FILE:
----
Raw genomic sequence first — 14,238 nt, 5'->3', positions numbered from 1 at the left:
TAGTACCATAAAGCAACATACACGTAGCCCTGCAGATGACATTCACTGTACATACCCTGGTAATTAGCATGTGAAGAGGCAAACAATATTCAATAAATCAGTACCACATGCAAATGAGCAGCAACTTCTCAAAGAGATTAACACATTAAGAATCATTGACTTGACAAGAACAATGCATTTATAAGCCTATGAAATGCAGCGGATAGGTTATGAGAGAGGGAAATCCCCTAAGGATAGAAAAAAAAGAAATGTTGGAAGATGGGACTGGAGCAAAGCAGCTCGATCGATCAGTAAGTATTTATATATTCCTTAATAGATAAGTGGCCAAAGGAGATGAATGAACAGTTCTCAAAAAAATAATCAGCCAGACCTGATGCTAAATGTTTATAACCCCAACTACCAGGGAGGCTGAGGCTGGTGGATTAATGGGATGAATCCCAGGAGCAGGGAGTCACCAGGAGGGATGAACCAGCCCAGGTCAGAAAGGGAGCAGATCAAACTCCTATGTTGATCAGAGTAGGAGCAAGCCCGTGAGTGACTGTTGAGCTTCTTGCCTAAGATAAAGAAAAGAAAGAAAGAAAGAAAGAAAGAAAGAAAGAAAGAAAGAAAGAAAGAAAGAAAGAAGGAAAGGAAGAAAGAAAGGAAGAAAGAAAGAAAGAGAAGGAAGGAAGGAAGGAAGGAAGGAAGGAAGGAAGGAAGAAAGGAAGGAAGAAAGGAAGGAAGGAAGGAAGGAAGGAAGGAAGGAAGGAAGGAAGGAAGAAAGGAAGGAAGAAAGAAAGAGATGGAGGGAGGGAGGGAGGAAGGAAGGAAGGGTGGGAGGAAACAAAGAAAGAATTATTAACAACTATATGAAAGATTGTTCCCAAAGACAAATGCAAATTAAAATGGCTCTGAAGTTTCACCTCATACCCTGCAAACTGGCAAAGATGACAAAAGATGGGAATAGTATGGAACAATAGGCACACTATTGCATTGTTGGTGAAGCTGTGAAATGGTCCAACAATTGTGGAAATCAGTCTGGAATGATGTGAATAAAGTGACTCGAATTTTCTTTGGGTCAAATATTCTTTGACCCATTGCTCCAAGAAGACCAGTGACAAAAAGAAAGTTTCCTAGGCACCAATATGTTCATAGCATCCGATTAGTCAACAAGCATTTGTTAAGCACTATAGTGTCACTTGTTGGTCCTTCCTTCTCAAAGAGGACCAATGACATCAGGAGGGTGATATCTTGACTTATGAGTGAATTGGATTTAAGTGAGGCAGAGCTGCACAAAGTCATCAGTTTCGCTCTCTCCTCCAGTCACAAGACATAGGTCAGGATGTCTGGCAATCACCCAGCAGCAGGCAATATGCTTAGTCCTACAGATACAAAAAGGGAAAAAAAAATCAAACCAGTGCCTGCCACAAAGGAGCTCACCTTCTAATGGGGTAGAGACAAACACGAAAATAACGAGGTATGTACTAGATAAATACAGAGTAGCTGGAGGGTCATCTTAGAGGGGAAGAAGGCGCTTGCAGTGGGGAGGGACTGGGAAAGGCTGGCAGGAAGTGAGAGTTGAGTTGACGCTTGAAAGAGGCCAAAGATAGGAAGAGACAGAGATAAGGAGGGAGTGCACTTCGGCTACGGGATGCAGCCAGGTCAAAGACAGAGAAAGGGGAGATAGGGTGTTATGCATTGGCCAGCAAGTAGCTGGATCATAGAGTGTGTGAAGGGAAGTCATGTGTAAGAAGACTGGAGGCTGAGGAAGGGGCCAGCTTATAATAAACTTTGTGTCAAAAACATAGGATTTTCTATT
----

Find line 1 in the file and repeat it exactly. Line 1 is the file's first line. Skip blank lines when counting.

Raw genomic sequence first — 14,238 nt, 5'->3', positions numbered from 1 at the left: